Analyses of variance showed significant effects of orchard (P < 0.001) for all of the growth traits measured during the first growing season except for root dry mass (P = 0.09). The effect of sampling date was also significant for all of the traits measured. The dateorchard interaction was significant for the total dry mass (P = 0.04) and the shoot dry mass (P = 0.01) only. At the end of the first growing season (1+0)(October 26, 2011), the comparisons of means of shoot dry mass and total dry mass showed no significant differences among seedlings from different orchards. The average height attained was 9.9 ± 1.9 cm whereas the average diameter was 2.7 ± 0.5 mm. The average dry masses were 0.93 ± 0.29 g for shoots, 0.38 ± 0.12 g for roots, and 1.31 ± 0.39 g for the entire seedling.

During the 2+0 growing season, the effects of orchard and date were significant for all of the growth traits (diameter P < 0.001), shoot dry mass (P < 0.001), root dry mass (P = 0.01), total dry mass (P = 0.002)), whereas the dateorchard interaction was only significant for height (P = 0.02). The comparisons made at the end of the second growing season (October 17, 2012) revealed that seedlings from SO3 attained a height (41.9 ± 6.7 cm) that was higher than those of SO6 (33.6 ± 6.8 cm) and SO8 (35.7 ± 5.1 cm), and that seedlings from SO7 were taller (39.8 ± 5.9 cm) than those of SO6 (33.6 ± 6.8 cm) (Figure 2A).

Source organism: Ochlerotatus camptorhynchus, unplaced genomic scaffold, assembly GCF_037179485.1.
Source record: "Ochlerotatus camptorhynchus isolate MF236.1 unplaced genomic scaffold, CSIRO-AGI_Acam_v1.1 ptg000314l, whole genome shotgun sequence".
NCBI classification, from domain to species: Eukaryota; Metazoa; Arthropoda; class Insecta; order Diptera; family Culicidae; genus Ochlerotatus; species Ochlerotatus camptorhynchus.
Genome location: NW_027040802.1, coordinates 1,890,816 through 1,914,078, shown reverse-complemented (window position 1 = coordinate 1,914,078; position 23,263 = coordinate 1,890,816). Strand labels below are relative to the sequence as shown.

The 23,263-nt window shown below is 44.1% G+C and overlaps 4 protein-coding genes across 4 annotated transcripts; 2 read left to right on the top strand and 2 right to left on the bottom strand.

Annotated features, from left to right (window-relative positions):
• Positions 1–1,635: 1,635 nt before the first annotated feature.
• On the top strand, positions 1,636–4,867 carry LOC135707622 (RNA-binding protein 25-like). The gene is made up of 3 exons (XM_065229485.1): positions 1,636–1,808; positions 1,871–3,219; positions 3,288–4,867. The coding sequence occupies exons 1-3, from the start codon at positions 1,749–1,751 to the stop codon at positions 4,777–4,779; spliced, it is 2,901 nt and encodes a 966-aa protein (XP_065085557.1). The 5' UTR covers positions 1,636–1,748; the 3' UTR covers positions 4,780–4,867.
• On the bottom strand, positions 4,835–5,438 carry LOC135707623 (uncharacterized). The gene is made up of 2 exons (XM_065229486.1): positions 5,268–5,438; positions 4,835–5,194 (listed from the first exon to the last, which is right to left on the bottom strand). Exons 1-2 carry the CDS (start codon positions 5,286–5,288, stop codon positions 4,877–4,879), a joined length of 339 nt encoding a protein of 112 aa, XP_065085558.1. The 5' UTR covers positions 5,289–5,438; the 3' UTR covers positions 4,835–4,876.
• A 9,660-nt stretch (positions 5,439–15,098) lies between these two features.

FIGURE 2. (A) Growth curves for height of white spruce seedlings from eight seed orchards (SO1 to SO8) during their second growing season (2+0) in a forest tree nursery. Measurements were taken bi-weekly (n = 25). (B) Height growth curves for the five orchard groups (G17 [group comprised of SO1 and SO7], G2, G3, G45 [group comprised of SO4 and S05], and G68 [group comprised of SO6 and SO8]) modeled using a logistical growth model. The orchards were grouped with respect to three seedling growth traits measured at the end of the second growing season (2+0). (C) Height growth curves for the seedlings of three orchard groups (G1723, G45, and G68) modeled using a logistical growth model. The orchards were grouped from the five groups that had previously been assembled based on similar growth parameters of different fitted logistical models (see text).